“Walking the Ceramic Line” with Ulysses Grant Dietz

by Kate Nixon


Ulysses Grant Dietz is busy these days. With a presentation at the American Art Pottery Association Convention on April 29th, the opening of his new exhibition for the Newark Museum of Art, and his upcoming curated tour of Newport, Rhode Island mansions shown on HBO’s own drama The Gilded Age, Dietz definitely has his hands full. The aforementioned exhibition — focusing on the objects associated with the famous Newport mansions — has been a long time coming since the idea was conceived ages ago.

Ulysses Grant Dietz of the Newark Museum of Art.

“It collapsed after years of research and after I got promoted to chief curator, it fell behind,” Dietz said over the phone. “It was a long, long effort to get it going. It will really help the Preservation Society restart their program. It’s fun because I know the houses in Newport and I get to pick out the objects to talk about.” Through a carefully curated selection of decorative objects, Dietz is able to shine the spotlight on individual objects and the stories behind each. “People are so focused on the room itself that they forget about the individual objects and how beautiful they are. It really is an extraordinary collection because of where they are.”

Dietz, Chief Curator Emeritus at the Newark Museum, will open his exhibition “Anything You Want: A Closer Look at Treasures of Newport’s Gilded Age” starting May 27th at the museum that made his career; the curated exhbition will run through October 30th. For the lucky members of New Jersey’s Stickley Museum at Craftsman Farms, the experience will be kicked up a notch. “The Gilded Age Getaway,” a Farms Afield travel series offered by the Stickley Museum for their members will include a special preview of Dietz’s exhibition in the Rosecliff Mansion galleries as well as an exploration of the seven mansions that will be explored with the Arts and Crafts lens created by the collaboration of Dietz, Stickley Museum Director of Collections Jonathan Clancy, and the Preservation Society of Newport County.  Placing an Arts & Crafts spin on the Guilded Age tour is especially meaningful in teaming up with Craftsman Farms as the Arts and Crafts legacy of Craftsman Farms was, in Dietz’s words, “…one expression of the Guilded Age, which was a pushback against modern luxuries.”

However, before his Gilded Age getaway begins, Dietz will have a full circle experience. In 1984, his first exhibition was The Newark Museum Collection of American Art Pottery: a collection he remembers purchasing items. From Adelaide Robinson to George Ohr, the decades he spent studying art pottery culminated in more than 11o exhibitions, a life as a published author and numerous presentations, including one at the National Arts and Crafts Conference at the Grove Park Inn. Years after his Grove Park Inn presentation, Ulysses Dietz will take to the podium on April 29th and present an evolved look on his experience with the collection he spent decades with.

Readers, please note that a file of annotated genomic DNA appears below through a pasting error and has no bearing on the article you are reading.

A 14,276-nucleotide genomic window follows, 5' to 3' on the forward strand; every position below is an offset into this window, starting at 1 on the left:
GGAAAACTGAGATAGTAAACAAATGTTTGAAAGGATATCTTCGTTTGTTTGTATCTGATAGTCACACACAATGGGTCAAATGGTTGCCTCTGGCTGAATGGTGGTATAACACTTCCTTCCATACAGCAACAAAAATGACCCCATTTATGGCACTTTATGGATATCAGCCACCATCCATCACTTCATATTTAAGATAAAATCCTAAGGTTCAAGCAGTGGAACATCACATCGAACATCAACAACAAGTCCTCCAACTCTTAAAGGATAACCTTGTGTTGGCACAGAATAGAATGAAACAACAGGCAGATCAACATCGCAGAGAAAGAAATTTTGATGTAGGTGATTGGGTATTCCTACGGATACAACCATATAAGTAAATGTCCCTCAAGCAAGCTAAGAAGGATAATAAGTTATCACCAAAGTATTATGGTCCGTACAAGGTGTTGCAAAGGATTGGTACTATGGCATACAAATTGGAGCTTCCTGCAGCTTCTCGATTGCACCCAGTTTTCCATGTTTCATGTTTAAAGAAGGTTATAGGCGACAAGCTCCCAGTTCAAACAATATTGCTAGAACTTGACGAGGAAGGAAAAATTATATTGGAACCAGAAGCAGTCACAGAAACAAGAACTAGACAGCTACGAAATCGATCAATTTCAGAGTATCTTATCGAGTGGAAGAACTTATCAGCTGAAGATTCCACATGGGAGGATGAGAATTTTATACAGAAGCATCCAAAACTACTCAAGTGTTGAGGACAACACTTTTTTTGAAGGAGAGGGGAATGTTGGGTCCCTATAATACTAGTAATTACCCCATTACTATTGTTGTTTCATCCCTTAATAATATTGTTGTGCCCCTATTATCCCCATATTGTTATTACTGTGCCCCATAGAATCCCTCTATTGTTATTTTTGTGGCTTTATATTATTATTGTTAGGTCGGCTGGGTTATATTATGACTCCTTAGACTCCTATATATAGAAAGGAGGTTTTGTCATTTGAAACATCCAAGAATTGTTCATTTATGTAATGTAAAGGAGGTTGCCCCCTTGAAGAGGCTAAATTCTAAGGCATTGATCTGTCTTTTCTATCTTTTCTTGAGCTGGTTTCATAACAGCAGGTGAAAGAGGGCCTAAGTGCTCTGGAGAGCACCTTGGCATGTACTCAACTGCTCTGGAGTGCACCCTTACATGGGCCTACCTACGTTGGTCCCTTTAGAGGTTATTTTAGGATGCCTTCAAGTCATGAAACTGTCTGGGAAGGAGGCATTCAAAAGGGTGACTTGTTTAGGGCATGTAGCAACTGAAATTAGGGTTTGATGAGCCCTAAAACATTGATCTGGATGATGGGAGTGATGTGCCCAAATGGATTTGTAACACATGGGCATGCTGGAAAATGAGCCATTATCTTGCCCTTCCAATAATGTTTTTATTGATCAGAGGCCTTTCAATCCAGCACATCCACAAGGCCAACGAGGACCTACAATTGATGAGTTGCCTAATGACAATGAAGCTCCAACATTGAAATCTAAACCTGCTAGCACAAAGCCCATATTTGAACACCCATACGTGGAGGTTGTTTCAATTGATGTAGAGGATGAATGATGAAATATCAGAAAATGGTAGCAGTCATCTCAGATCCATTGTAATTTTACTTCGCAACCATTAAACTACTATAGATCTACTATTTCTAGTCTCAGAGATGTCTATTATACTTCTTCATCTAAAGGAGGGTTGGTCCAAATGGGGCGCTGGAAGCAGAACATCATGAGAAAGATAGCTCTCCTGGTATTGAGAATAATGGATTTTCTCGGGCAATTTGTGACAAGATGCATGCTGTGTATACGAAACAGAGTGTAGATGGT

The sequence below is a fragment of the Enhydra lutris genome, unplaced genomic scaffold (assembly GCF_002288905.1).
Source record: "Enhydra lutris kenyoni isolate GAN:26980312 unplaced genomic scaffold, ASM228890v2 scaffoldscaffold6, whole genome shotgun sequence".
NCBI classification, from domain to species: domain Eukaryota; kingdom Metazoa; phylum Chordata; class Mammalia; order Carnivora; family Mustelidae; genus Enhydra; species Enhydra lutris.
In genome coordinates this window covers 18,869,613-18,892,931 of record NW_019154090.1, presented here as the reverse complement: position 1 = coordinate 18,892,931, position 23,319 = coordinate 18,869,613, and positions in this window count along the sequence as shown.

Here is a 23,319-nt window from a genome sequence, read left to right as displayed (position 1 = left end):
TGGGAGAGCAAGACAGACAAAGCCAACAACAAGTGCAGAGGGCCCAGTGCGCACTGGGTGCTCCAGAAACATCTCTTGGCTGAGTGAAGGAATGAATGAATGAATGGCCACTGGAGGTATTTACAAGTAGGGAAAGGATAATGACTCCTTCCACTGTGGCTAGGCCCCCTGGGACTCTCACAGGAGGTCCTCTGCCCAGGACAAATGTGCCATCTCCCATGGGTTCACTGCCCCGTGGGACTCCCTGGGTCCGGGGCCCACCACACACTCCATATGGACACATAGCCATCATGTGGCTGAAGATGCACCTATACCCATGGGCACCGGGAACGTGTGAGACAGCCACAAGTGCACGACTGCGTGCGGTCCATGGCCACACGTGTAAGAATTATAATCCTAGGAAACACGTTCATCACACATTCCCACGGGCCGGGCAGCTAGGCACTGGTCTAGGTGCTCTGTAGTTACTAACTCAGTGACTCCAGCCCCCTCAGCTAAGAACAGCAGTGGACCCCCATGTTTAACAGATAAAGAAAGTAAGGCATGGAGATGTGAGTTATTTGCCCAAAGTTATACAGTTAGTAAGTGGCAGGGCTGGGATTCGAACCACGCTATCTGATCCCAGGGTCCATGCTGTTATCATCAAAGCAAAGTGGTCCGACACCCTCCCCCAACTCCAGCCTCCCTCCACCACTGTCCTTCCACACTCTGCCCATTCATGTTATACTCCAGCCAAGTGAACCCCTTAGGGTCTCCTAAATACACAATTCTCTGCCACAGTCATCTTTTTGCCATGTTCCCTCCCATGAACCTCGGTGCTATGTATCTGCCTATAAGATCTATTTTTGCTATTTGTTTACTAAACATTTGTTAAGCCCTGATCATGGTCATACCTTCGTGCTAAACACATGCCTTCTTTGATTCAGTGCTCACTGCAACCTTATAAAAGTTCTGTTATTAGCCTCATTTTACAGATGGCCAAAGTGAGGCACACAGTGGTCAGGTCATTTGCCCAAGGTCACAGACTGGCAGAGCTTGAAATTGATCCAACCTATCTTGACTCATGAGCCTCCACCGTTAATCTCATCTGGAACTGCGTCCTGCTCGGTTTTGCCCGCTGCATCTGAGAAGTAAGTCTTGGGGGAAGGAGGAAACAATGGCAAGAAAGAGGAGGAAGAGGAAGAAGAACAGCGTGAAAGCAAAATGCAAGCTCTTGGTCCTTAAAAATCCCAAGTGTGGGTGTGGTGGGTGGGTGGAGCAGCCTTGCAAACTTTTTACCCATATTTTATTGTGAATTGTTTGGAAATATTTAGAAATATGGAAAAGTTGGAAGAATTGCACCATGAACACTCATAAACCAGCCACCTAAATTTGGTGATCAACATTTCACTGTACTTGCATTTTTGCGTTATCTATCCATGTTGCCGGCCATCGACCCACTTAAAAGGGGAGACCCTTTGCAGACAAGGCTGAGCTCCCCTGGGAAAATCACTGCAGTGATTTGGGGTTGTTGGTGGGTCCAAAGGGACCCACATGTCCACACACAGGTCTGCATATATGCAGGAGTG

Dietz will travel to Blue Ash, Ohio to present an in person exploration of the ceramics collection of Newark and how the curator’s view of art pottery shifted over four decades during the American Art Pottery Association Convention and Shows. His presentation, “Walking the Ceramic Line: Art, Craft, Design and the Museum,” will show the evolution of Dietz’s understanding of art pottery and his eye for curating the art pottery collection of the Newark Museum. “My talk is philosophical, and how as a curator I detached myself by the market-driven definition of what art pottery is,” said Dietz. “I bought a lot of art pottery in the early years and tried to figure out where common threads were.” Shifts from art pottery to studio pottery and what the shifts say about the changing face about art pottery and the modern studio craft movement will be explored using examples of Newark’s extensive art pottery collection and the stories behind obtaining those ceramic works will be told. “My presentation starts with the first piece of the art pottery for the museum and ends with the last. The first was a pretty cheap one and the last was a large commission, so it shows my evolution as a curator.”


The Chelsea Keramic Art Works teaset Dietz bought for the Newark collection in 1983. Photo courtesy of Ulysses Grant Dietz.


A Marblehead vase, Sarah Tutt and Arthur Hennessey, bought by Newark in 1911 for $8. Photo courtesy of Ulysses Grant Dietz.


Dietz published The Newark Museum Collection of American Art Pottery in 1984 to mark the Museum’s 75th anniversary. A quarter century later he updated that publication for the Museum’s centennial with Masterpieces of Art Pottery, 1880-1930. Ulysses is particularly proud of his work on The Newark Museum’s 1885 Ballantine House, which was re-interpreted and restored as the centerpiece of the decorative arts department between 1992 and 1994.  In 1997, Mr. Dietz was the project director for The Glitter & The Gold: Fashioning America’s Jewelry, the first-ever exhibition and book on Newark’s once-vast jewelry industry. In 2010, Dietz hosted the Dallas Museum of Art’s landmark exhibition “Gustav Stickley and the American Arts & Crafts Movement,” organized by Kevin Tucker.


To see Ulysses Dietz speak at the American Art Pottery Association on April 29th, please visit AAPA.info to register.

To see more about his special “Gilded Age” tour, exhibit, and Farms Afield travel plan, please visit the Stickley Museum at Craftsman Farms website.


To see Ulysses talk in a previous presentation on the Gilded Age, click below to watch Ulysses present on Jewelry in the Guilded Age.